Code Red

Illustration by Michael Gillette

It’s easy, after nearly four decades of practice, to point out the faults of a Don DeLillo novel: Poke at one of his characters very softly and he tips over sideways; the plots all collapse under the weight of jokes and set pieces and non sequiturs and dystopic razzle-dazzle; everyone speaks, regardless of social class, like French and German theorists leading seminars on the phenomenology of the epistemology of the metaphysics of the philosophy of science; every subject, from math to rock music to college football, gets crowbarred into the narrow scope of his pet obsessions—conspiratorial plots, the intoxicating nature of crowds, modern art, the schism between image and reality. In fact the faults in DeLillo’s work are so obvious and central that they’re actually not faults at all: They’re the whole point. In the same way that Lindbergh loaded The Spirit of St. Louis with extra fuel at the expense of safety and reliable steering, DeLillo has deliberately handicapped his books to allow them to cover territory that traditional realism could never possibly approach. For DeLillo, it would be redundant, even immoral, to produce highly structured plots in a culture that generates endless plots on its own and then folds us into them without our consent (cf. the War on Terror)—so instead he writes plotless novels about plots, in which secret narratives (terror, assassination, the illegal distribution of psychotropic drugs) run with frightening momentum behind a foreground in which everyone tries, plotlessly, to digest or thwart or avoid or ignore or deal with the consequences. As the narrator of White Noise proclaims, grandly, “All plots tend to move deathward. This is the nature of plots.” DeLillo’s work is thus feast or famine. If you like what he’s doing, it’s hard to imagine anyone doing it better—in his best work (White Noise, Libra, the feverish opening of Underworld), he writes to an almost inhumanly high standard. If you don’t like it, however, chances are you will very deeply not like it. As Jonathan Lethem once put it, “He’s either as great as I thought he was when I thought he made all other writing look silly or he’s a total disaster.”

Given all of this, September 11 seems like both the worst and the best possible subject for a DeLillo novel. On the plus side, all of his signature obsessions clearly intersect in the chaos of that morning—a secret plot leading to a spectacular mass disaster that’s immediately absorbed into the permanent impermanence of the 24-hour news cycle. It’s like the JFK assassination (the subject of Libra) magnified exponentially and, just as a bonus, imported to the city he grew up in and writes best about. But while the subject would certainly benefit from DeLillo’s artistic strengths, it might not tolerate his weaknesses. Even six years later, I’m not sure the nation is ready to submit its largest collective emotional wound to the wry metaphysician of supermarkets and advertising jingles. After all, it was precisely DeLillo’s brand of postmodern irony—chilly, intellectual, superior, detached—that was supposed to have died that morning, or at least to have learned to keep its proper distance.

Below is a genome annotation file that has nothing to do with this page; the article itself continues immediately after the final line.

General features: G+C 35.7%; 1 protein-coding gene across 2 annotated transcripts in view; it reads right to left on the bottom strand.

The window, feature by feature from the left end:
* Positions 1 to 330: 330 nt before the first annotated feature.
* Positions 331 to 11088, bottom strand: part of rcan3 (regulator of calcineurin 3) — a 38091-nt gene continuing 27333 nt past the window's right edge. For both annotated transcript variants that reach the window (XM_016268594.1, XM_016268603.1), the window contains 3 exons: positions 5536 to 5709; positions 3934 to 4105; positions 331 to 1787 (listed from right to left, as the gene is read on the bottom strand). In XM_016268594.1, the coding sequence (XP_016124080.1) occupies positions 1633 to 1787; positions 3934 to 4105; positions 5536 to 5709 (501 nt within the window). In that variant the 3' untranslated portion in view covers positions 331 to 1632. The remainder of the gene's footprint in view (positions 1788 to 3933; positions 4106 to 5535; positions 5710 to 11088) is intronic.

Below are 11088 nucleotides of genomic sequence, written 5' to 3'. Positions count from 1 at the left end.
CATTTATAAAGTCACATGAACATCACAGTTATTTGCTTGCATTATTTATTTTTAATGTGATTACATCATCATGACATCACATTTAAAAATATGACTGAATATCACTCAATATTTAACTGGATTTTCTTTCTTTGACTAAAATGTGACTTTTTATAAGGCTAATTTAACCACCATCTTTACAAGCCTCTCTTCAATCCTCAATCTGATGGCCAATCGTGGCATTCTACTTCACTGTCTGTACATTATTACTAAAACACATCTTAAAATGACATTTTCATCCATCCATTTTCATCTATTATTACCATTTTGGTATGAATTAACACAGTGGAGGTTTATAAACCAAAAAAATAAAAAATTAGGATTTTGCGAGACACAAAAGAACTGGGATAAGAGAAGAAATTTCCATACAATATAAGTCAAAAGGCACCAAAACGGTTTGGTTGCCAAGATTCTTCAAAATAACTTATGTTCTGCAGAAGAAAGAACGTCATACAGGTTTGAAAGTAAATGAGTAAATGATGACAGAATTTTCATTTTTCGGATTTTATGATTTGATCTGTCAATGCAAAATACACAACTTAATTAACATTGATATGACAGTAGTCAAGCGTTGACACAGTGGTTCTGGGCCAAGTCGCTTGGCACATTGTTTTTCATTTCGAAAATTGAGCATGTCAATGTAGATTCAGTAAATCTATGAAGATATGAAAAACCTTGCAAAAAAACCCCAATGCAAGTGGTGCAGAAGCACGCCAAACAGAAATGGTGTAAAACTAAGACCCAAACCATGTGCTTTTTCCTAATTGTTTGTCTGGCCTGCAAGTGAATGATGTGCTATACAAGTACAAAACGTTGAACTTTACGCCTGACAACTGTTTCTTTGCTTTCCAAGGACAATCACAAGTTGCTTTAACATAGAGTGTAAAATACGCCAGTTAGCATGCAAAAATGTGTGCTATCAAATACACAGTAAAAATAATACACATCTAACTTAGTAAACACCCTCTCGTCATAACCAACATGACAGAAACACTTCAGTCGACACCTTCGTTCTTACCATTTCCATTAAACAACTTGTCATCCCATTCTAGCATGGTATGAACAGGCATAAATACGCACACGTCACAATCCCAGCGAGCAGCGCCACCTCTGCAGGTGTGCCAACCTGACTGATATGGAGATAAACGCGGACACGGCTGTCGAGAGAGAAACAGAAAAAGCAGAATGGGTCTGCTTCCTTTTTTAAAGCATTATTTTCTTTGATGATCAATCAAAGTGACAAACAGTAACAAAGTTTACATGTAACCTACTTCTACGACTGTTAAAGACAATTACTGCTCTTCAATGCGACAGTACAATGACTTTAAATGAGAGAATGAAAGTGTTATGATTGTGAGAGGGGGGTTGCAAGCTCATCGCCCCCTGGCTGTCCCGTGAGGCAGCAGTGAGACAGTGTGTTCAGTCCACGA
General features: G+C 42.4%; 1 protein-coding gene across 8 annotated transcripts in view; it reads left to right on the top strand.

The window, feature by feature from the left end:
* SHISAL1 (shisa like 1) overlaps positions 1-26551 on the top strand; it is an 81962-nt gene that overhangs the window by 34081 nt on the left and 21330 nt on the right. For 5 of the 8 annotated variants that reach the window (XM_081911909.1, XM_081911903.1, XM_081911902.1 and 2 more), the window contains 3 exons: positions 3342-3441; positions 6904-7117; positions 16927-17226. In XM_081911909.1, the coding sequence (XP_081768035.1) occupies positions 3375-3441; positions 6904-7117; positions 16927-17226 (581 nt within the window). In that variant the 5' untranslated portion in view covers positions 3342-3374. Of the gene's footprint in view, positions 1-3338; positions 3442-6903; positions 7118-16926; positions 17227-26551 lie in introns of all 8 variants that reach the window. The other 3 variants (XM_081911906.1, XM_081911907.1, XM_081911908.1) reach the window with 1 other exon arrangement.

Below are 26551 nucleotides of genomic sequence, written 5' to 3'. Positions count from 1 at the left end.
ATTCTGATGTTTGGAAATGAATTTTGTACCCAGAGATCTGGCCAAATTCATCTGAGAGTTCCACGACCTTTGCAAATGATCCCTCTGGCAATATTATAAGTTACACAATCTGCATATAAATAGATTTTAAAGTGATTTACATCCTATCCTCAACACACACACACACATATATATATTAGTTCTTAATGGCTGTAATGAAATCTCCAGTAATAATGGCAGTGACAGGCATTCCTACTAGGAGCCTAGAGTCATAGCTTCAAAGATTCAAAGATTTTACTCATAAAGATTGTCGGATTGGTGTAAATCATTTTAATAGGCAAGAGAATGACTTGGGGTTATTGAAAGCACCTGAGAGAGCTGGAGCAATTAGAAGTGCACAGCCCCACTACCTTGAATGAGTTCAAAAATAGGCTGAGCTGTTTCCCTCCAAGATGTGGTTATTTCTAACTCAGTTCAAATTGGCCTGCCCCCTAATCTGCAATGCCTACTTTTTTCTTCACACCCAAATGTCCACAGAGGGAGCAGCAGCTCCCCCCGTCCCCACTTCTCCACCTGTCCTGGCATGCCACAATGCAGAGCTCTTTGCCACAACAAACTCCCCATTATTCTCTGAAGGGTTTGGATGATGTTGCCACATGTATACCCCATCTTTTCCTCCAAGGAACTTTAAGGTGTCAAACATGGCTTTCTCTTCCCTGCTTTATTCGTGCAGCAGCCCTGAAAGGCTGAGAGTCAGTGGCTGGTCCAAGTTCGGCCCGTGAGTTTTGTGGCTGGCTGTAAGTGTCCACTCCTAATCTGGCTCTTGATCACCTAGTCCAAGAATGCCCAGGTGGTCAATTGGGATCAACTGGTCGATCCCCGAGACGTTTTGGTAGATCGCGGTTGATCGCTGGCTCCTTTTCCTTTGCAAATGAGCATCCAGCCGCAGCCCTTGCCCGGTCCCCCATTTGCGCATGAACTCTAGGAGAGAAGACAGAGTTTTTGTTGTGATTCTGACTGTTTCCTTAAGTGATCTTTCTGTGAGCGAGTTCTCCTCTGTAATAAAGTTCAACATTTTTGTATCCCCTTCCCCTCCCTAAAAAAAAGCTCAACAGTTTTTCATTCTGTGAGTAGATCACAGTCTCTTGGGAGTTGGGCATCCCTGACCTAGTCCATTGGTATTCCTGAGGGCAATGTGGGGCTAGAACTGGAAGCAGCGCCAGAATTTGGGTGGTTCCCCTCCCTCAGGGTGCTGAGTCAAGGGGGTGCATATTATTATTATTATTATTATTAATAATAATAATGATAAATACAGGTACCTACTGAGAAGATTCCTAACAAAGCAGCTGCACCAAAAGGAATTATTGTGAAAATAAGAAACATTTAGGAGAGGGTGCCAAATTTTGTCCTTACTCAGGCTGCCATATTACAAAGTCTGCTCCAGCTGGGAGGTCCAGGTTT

In his new novel, Falling Man, DeLillo parries such objections in advance, and in a typically clever way. The “falling man” of Falling Man turns out to be Falling Man, a performance artist who appears around the city in the weeks after 9/11 leaping from high places—only to be caught by a safety harness and suspended, midair, dressed like a businessman, in the posture of someone falling from the World Trade Center. Bystanders are understandably shocked, offended, and confused. The New School hosts a panel called “Falling Man as Heartless Exhibitionist or Brave New Chronicler of the Age of Terror”; the Guggenheim invites him to leap from its top floors “at scheduled intervals over a three-week period.” DeLillo, then, has built his novel around a neat symbol of the problem of the very existence of 9/11 art. (To some critics, this cleverness probably just confirms the original objection.) Falling Man, in other words, raises all the relevant questions about Falling Man: Too soon? Too painful? Suitably reverent? Overly reverent? Exploitative? Healing or wounding? Which should we prefer? And what can art possibly add to an event we’ve already experienced and reexperienced so often?

It turns out that numbness (to tragedy, the world, each other) is DeLillo’s essential theme. He painstakingly avoids the ready-made lexicon of 9/11—Twin Towers, ground zero, 9/11, heroes, Giuliani, The Pet Goat—in favor of simple, unsacred nouns like “the planes.” Everything happens “after the planes.” When the buzzwords do show up, they hit with surprising force: Even September feels obscene and holy.